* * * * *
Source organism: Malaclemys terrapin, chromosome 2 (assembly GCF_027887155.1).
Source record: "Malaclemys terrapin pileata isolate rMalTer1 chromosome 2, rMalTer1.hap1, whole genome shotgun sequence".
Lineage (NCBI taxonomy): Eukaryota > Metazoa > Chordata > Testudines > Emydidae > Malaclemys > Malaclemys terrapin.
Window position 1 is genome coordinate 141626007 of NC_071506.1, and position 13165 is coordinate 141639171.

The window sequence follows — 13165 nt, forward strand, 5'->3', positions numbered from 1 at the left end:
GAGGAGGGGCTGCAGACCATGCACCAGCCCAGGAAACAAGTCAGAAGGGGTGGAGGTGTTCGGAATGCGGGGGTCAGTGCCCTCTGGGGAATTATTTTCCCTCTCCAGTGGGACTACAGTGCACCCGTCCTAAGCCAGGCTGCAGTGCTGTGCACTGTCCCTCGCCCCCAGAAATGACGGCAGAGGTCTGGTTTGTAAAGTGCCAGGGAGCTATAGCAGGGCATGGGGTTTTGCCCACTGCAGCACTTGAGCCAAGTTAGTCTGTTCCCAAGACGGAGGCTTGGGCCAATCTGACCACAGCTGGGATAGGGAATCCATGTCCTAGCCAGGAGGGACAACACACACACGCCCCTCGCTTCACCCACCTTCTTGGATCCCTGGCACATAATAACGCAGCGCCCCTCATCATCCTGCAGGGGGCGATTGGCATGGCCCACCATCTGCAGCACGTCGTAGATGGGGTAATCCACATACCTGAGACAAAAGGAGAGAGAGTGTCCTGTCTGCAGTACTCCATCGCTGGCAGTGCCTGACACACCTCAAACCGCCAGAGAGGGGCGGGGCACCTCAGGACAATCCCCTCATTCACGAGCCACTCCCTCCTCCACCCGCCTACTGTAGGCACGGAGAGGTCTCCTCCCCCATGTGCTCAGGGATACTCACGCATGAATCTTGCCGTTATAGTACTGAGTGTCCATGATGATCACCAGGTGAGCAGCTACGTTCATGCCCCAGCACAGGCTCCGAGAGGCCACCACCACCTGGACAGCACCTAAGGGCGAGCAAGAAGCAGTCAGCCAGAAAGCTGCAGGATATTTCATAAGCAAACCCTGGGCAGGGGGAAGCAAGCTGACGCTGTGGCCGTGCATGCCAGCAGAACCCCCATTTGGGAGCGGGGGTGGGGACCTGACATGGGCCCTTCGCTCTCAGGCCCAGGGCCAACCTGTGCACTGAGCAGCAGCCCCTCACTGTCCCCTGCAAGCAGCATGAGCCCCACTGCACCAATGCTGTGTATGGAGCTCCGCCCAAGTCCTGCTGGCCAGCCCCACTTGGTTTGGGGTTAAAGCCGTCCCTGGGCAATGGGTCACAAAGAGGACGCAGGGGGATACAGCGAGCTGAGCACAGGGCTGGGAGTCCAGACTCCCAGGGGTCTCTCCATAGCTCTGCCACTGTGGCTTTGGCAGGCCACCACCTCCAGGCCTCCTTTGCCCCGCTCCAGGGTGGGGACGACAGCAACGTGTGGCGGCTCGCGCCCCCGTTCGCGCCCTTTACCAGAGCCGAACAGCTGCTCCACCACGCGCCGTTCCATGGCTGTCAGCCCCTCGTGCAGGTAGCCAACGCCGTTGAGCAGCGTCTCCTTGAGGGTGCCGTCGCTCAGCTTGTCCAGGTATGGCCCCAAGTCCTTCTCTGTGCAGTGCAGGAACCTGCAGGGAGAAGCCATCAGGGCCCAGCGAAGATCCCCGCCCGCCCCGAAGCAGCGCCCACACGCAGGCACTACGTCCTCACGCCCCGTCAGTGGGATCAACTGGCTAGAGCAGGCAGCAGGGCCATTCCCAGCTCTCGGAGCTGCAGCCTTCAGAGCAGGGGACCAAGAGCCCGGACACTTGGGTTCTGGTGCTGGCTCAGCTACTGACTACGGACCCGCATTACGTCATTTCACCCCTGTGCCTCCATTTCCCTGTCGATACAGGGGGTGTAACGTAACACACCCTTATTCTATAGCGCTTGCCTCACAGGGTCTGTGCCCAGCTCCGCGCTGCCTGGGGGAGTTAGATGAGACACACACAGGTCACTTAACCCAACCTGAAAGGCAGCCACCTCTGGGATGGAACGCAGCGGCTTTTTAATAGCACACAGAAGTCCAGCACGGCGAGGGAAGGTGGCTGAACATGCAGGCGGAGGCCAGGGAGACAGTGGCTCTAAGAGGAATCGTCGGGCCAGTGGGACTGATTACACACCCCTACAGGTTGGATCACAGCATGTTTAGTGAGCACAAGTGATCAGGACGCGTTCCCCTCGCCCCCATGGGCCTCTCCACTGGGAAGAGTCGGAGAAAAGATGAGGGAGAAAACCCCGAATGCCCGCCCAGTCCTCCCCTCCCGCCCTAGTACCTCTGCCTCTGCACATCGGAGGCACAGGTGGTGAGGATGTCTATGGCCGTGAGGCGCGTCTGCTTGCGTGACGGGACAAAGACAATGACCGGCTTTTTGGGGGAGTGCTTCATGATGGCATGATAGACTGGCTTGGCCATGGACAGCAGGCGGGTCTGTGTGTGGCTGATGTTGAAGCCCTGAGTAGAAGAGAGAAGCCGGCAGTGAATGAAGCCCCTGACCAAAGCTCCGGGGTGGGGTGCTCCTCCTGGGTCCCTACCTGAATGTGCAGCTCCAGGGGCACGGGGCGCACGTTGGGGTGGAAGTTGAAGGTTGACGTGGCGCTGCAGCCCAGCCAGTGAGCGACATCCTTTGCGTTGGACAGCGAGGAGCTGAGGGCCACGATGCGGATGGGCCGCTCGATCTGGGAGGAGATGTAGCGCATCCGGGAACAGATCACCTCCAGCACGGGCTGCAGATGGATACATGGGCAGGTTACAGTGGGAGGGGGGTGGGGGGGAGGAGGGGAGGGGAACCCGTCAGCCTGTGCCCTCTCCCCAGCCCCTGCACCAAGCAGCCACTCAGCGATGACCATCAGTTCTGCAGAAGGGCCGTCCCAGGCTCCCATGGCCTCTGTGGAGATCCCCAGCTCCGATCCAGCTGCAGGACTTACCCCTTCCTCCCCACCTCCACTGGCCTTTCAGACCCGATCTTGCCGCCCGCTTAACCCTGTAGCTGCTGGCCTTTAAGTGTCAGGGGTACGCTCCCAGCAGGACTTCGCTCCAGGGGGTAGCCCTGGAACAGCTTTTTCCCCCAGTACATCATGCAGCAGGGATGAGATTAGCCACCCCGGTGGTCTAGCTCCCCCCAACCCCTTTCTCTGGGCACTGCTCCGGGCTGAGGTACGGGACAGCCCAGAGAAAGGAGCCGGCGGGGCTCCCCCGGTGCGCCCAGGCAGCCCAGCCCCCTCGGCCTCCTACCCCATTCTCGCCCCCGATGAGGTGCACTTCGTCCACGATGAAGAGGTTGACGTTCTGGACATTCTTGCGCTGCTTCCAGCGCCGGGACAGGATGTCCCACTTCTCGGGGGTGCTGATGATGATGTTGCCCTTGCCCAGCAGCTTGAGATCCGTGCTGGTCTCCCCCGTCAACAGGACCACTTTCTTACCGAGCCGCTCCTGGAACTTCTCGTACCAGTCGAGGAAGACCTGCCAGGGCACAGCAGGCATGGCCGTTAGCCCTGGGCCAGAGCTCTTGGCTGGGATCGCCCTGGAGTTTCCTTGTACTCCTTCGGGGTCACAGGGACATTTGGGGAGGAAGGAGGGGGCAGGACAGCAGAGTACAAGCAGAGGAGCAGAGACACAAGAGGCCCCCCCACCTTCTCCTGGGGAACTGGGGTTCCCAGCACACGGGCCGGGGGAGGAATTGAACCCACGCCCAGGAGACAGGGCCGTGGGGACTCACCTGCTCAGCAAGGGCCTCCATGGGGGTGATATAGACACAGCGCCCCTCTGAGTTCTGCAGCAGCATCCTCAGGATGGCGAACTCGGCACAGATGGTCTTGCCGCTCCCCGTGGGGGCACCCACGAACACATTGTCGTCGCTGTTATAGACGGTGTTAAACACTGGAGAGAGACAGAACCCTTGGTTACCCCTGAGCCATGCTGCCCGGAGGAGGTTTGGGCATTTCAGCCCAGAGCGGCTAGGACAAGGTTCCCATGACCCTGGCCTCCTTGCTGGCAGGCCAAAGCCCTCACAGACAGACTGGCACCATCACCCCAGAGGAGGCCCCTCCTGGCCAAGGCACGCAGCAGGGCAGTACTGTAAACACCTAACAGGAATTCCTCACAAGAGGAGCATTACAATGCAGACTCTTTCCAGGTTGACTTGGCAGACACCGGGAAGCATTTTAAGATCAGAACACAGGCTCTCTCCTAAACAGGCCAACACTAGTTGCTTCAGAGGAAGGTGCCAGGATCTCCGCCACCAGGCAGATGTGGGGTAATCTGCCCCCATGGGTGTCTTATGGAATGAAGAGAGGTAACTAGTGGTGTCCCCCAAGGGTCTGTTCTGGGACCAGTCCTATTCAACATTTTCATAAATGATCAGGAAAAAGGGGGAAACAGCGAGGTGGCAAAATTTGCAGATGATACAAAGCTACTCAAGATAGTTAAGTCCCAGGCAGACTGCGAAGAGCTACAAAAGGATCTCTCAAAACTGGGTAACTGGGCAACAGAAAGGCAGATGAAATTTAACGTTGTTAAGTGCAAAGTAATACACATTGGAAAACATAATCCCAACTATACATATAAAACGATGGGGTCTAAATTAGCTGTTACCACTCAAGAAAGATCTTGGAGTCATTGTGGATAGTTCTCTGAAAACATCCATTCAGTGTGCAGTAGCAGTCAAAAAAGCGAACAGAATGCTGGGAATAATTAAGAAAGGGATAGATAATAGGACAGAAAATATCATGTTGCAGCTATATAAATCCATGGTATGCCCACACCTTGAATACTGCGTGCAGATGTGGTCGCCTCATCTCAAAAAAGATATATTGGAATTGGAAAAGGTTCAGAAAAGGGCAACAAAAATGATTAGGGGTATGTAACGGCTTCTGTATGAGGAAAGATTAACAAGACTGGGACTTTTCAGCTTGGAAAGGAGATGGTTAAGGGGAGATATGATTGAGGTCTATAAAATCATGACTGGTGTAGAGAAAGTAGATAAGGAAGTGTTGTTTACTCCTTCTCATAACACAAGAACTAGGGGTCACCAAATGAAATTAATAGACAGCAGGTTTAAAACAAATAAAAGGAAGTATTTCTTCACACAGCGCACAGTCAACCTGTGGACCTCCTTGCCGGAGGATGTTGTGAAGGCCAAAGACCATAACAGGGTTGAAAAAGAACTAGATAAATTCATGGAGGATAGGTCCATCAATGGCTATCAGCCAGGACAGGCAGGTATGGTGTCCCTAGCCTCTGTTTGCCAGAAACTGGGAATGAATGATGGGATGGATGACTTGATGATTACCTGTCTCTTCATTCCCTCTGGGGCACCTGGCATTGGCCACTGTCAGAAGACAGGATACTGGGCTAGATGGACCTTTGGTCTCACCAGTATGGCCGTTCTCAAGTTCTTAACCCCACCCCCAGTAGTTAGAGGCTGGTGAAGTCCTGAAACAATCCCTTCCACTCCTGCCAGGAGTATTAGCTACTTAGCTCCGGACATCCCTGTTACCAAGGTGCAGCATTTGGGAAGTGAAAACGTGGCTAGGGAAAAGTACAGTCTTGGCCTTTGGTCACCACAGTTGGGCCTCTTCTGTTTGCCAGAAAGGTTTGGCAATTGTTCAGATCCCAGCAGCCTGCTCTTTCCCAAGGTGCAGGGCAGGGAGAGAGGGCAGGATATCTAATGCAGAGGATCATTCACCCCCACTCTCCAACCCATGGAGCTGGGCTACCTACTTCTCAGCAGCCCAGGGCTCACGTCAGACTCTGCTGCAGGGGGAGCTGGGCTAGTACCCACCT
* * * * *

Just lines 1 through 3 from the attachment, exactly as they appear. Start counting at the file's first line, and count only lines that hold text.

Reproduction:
Source organism: Malaclemys terrapin, chromosome 2 (assembly GCF_027887155.1).
Source record: "Malaclemys terrapin pileata isolate rMalTer1 chromosome 2, rMalTer1.hap1, whole genome shotgun sequence".
Lineage (NCBI taxonomy): Eukaryota > Metazoa > Chordata > Testudines > Emydidae > Malaclemys > Malaclemys terrapin.